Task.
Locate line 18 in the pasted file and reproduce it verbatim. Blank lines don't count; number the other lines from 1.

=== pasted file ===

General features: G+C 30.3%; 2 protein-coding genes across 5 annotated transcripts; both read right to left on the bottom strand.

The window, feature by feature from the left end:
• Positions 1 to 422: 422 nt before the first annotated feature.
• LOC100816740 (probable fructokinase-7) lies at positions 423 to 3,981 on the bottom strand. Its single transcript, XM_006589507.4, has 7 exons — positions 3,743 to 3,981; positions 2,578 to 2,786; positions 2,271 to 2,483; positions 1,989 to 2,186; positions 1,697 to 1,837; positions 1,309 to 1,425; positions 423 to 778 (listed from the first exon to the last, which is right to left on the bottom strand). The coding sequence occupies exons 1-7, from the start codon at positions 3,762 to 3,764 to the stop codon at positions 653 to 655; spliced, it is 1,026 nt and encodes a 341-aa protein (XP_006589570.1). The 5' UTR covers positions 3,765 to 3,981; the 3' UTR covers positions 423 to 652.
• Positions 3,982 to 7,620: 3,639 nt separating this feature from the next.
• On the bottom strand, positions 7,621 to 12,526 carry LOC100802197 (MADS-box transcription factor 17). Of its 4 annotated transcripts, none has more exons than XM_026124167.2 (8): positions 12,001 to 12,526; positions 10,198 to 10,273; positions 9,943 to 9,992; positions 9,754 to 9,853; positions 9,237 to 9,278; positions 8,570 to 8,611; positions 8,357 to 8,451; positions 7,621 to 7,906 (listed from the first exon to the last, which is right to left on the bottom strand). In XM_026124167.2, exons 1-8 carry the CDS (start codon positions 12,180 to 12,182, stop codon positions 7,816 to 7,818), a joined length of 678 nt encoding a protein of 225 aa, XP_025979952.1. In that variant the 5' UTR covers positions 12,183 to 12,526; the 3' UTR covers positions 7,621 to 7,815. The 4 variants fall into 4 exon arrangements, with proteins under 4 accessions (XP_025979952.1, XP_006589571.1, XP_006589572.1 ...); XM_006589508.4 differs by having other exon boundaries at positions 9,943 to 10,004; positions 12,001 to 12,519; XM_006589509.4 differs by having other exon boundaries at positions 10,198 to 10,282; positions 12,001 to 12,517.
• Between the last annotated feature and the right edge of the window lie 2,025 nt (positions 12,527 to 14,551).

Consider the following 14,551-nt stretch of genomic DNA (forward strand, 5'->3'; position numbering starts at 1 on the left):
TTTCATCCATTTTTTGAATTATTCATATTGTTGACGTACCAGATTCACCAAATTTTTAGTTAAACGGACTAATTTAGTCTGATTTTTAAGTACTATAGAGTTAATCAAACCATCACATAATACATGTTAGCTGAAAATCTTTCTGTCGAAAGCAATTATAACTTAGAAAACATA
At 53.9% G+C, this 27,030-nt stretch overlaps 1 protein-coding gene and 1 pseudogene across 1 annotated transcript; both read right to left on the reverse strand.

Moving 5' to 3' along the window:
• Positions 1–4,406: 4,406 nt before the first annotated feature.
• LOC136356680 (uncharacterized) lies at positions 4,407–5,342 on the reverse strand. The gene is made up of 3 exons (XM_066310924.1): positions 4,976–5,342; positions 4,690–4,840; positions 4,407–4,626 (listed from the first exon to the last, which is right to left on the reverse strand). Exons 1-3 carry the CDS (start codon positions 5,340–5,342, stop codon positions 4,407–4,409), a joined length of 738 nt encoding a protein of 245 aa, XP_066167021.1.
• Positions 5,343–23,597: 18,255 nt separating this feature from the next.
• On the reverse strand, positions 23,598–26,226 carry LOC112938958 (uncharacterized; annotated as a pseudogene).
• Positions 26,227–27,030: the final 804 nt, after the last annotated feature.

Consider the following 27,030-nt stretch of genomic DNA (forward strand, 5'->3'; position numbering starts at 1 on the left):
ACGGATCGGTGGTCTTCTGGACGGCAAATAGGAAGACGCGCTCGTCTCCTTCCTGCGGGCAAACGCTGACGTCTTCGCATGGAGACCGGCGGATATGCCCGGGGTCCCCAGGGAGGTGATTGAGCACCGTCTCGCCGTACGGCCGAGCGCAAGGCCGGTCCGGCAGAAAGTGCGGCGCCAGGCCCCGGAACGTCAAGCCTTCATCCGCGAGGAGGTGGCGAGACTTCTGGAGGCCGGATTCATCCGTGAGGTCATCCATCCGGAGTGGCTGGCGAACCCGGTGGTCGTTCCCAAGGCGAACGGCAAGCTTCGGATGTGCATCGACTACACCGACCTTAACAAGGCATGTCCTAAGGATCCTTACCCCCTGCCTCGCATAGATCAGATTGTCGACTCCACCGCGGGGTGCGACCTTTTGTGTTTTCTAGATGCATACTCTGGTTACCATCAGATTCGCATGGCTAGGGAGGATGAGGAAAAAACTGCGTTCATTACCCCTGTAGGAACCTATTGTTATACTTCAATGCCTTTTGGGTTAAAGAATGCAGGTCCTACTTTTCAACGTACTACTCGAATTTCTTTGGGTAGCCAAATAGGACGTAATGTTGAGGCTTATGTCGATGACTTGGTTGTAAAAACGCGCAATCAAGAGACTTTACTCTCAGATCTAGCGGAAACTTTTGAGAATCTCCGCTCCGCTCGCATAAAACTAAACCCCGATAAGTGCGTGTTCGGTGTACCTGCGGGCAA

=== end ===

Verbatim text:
ACGGATCGGTGGTCTTCTGGACGGCAAATAGGAAGACGCGCTCGTCTCCTTCCTGCGGGCAAACGCTGACGTCTTCGCATGGAGACCGGCGGATATGCCCGGGGTCCCCAGGGAGGTGATTGAGCACCGTCTCGCCGTACGGCCGAGCGCAAGGCCGGTCCGGCAGAAAGTGCGGCGCCAGGCCCCGGAACGTCAAGCCTTCATCCGCGAGGAGGTGGCGAGACTTCTGGAGGCCGGATTCATCCGTGAGGTCATCCATCCGGAGTGGCTGGCGAACCCGGTGGTCGTTCCCAAGGCGAACGGCAAGCTTCGGATGTGCATCGACTACACCGACCTTAACAAGGCATGTCCTAAGGATCCTTACCCCCTGCCTCGCATAGATCAGATTGTCGACTCCACCGCGGGGTGCGACCTTTTGTGTTTTCTAGATGCATACTCTGGTTACCATCAGATTCGCATGGCTAGGGAGGATGAGGAAAAAACTGCGTTCATTACCCCTGTAGGAACCTATTGTTATACTTCAATGCCTTTTGGGTTAAAGAATGCAGGTCCTACTTTTCAACGTACTACTCGAATTTCTTTGGGTAGCCAAATAGGACGTAATGTTGAGGCTTATGTCGATGACTTGGTTGTAAAAACGCGCAATCAAGAGACTTTACTCTCAGATCTAGCGGAAACTTTTGAGAATCTCCGCTCCGCTCGCATAAAACTAAACCCCGATAAGTGCGTGTTCGGTGTACCTGCGGGCAA